Fort Collins, Colorado - From restoring the sagebrush sea to rejuvenating watersheds and landscapes after fires, ecosystem restoration can bear substantial economic fruit for local, state and national economies, according to a USGS study published today.

USGS economists evaluated 21 Department of the Interior restoration projects and found that for each dollar invested in ecosystem restoration, there was a two- to three-fold return in economic activity that rippled through local, regional and national economies. Case study projects include restoration activities associated with Natural Resource Damage Assessment sites and Bureau of Land Management sagebrush and sage-grouse habitat restoration, fuels reduction and post-fire restoration projects. 

“Based on case study results, we found that for every $1 million invested in ecosystem restoration, between $2.2 and $3.4 million flow through to the U.S. economy, demonstrating how such investments support jobs and livelihoods, small businesses and rural economies,” said USGS economist and lead author Catherine Cullinane Thomas. 

The report quantified methods to provide economic impact analyses focused on the jobs and business activity generated through money spent on ecosystem restoration activities.  The research was a joint project among the USGS, the DOI Natural Resource Damage Assessment and Restoration Program, the DOI Office of Policy Analysis, and the BLM Socioeconomics Program.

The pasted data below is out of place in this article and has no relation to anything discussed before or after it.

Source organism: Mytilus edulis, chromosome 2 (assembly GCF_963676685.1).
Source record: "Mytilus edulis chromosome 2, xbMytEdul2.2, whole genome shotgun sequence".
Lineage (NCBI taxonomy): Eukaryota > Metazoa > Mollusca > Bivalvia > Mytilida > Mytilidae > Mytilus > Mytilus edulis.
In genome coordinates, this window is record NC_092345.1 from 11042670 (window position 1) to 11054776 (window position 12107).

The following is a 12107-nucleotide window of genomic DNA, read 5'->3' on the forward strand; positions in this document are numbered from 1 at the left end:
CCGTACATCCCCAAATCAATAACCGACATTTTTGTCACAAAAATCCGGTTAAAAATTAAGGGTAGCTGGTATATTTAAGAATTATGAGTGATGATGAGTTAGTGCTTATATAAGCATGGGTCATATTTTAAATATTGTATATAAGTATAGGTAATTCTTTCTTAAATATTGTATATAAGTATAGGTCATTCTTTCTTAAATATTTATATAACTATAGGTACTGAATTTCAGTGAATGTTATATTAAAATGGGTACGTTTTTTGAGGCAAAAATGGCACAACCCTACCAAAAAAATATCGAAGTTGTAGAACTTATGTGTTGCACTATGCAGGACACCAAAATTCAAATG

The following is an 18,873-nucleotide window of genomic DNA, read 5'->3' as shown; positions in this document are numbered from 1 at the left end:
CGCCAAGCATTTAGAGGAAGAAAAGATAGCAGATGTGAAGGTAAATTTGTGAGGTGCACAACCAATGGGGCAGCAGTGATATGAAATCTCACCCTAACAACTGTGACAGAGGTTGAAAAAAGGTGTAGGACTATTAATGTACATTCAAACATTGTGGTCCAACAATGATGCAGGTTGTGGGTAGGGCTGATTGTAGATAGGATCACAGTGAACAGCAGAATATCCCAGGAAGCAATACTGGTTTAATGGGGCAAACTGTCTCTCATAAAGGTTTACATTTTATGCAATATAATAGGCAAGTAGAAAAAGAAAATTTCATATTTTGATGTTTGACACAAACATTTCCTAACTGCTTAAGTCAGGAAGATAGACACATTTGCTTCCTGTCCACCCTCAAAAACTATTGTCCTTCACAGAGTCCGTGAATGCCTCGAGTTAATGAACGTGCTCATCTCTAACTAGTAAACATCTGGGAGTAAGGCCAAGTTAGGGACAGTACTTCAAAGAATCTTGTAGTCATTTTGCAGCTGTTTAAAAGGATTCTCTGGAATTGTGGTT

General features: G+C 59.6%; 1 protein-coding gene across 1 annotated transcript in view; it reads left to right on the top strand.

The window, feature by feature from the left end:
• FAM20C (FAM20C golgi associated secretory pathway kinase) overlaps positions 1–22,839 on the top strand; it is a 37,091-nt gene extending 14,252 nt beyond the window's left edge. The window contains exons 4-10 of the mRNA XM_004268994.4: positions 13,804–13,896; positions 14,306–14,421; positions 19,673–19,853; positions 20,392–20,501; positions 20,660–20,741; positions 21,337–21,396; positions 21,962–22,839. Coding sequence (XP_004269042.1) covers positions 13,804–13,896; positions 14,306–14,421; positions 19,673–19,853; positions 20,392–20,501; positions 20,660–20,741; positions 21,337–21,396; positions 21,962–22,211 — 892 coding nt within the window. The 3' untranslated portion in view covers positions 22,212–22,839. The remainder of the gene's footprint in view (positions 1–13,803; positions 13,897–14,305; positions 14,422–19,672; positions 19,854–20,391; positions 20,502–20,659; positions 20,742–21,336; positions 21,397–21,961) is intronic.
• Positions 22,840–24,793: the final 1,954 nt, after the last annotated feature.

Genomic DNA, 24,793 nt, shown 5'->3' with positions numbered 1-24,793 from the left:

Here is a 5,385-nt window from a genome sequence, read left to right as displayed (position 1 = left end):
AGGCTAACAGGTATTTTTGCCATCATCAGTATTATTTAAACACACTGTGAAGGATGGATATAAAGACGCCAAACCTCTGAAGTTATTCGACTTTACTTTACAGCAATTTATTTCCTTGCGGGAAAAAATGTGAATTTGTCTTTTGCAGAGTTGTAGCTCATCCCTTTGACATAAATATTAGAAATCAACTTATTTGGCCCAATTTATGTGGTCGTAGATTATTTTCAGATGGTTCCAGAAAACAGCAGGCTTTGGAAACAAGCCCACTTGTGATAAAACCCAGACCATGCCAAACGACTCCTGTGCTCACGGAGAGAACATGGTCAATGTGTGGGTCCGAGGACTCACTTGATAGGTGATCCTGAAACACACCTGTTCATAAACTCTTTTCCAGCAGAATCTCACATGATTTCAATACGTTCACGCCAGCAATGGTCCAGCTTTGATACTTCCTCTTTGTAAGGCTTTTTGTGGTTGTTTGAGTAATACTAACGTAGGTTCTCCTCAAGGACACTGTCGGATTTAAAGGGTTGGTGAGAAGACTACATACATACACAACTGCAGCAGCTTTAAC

"This report highlights the importance of restoration activities not only for the benefit of natural resources impacted by oil spills or hazardous chemicals, but also for the economic well-being of human communities," said Steve Glomb, director of the DOI Office of Restoration and Damage Assessment.

"The study shows that these collaborative projects sustain our local economies in addition to restoring our nation's public lands and resources," said Josh Sidon, a BLM economist and study co-author.

All 21 case studies can be found at